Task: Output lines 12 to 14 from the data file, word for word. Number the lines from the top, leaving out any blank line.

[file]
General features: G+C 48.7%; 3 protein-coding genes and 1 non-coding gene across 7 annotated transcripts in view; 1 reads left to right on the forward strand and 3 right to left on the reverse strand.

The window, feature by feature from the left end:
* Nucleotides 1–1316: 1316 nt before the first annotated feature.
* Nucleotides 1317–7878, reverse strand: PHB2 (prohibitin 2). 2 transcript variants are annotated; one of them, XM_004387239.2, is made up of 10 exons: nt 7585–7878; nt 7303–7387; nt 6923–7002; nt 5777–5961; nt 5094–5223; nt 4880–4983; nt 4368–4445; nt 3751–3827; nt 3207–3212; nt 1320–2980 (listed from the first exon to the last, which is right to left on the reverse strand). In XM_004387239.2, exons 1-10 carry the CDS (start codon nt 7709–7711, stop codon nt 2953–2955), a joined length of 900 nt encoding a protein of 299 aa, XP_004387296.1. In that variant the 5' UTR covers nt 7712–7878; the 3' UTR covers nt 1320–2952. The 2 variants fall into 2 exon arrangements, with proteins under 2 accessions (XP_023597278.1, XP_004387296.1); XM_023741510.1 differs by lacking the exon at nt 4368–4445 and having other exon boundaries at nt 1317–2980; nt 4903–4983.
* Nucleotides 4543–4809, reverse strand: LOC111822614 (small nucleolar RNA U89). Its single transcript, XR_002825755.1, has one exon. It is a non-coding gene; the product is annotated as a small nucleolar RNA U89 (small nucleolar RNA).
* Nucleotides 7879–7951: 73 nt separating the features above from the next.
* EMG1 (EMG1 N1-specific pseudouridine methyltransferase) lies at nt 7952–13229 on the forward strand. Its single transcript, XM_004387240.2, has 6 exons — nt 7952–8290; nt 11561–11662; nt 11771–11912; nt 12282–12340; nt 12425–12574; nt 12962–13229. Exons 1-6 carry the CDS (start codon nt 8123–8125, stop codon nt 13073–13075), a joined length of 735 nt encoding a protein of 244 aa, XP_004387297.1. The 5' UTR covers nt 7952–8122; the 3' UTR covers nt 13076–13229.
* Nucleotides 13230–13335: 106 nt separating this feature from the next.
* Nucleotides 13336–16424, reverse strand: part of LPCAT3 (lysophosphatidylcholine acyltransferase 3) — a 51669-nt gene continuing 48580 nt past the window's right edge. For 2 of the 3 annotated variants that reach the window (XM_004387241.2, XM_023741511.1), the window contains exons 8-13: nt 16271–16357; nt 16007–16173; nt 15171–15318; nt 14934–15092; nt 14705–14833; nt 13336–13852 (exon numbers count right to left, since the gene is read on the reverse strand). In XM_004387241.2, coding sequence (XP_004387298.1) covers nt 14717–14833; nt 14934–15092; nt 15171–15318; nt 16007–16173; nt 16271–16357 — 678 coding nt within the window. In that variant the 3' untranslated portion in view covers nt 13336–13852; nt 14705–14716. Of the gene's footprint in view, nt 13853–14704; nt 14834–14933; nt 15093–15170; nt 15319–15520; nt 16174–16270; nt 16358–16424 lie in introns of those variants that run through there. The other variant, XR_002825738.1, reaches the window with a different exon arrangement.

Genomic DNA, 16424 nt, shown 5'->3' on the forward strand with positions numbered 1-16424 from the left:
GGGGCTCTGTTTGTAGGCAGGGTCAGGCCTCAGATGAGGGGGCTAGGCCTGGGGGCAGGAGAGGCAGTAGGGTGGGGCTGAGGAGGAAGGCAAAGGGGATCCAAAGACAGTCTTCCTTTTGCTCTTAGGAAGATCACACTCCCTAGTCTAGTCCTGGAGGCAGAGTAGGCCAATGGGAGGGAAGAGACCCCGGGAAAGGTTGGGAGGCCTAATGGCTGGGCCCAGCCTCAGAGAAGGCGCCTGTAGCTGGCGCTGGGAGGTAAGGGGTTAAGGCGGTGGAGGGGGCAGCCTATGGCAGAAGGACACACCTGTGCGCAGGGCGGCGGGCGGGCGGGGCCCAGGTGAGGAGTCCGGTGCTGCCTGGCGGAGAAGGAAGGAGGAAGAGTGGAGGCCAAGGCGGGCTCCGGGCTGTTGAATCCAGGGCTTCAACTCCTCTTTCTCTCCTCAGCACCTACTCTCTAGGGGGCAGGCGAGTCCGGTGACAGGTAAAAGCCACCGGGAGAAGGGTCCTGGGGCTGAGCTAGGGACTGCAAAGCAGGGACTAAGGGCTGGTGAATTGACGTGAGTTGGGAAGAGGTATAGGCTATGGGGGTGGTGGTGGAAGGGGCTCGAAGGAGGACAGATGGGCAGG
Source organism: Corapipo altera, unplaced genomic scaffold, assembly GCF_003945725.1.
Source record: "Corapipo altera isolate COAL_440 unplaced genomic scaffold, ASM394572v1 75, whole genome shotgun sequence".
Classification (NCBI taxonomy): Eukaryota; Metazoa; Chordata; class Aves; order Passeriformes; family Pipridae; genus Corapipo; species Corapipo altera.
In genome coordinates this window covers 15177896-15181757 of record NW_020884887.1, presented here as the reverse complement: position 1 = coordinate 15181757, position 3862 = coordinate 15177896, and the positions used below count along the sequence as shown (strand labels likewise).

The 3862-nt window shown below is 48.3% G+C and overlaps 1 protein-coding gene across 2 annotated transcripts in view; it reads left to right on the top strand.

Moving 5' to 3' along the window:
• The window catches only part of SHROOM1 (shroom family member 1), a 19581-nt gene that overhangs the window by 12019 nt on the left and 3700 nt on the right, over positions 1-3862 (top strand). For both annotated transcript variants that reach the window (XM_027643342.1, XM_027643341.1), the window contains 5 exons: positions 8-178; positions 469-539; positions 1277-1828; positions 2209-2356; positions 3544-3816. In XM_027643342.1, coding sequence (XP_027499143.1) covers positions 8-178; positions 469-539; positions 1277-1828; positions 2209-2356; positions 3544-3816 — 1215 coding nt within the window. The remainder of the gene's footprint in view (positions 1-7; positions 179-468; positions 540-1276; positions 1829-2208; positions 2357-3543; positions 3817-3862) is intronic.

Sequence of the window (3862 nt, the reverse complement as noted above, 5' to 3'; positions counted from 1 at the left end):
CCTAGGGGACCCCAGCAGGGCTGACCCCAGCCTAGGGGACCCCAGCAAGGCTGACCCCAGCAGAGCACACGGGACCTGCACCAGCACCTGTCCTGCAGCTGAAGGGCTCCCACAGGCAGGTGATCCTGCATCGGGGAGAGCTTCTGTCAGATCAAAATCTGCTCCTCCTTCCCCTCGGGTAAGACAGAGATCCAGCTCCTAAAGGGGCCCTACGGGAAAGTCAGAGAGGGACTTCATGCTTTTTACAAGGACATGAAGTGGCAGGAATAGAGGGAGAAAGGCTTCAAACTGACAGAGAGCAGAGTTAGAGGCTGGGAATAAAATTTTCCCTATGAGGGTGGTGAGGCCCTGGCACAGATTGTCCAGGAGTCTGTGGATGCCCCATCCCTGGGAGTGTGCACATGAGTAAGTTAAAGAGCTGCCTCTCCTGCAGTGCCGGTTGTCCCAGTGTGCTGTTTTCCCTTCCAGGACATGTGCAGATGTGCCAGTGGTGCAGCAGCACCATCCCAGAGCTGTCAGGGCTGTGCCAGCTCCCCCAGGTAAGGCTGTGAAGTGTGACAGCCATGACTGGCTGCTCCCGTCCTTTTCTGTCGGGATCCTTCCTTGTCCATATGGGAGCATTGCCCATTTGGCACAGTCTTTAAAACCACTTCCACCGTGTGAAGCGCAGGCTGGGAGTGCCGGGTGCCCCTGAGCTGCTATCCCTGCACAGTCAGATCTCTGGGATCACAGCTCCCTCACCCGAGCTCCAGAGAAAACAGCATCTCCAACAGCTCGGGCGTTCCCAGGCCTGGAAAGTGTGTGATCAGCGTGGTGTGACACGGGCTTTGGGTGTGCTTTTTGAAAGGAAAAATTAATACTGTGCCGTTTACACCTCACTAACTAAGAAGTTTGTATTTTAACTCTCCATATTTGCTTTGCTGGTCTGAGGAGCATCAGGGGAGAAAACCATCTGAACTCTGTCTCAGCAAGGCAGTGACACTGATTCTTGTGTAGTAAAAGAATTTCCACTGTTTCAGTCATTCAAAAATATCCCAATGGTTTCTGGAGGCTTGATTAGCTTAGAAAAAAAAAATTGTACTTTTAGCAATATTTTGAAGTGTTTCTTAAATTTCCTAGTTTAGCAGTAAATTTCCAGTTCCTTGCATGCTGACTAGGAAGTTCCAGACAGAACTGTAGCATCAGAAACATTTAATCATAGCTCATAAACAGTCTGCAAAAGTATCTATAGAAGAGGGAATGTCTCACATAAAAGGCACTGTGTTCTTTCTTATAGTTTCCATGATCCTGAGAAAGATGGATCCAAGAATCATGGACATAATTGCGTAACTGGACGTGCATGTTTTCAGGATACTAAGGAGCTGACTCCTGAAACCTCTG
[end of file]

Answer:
Source organism: Corapipo altera, unplaced genomic scaffold, assembly GCF_003945725.1.
Source record: "Corapipo altera isolate COAL_440 unplaced genomic scaffold, ASM394572v1 75, whole genome shotgun sequence".
Classification (NCBI taxonomy): Eukaryota; Metazoa; Chordata; class Aves; order Passeriformes; family Pipridae; genus Corapipo; species Corapipo altera.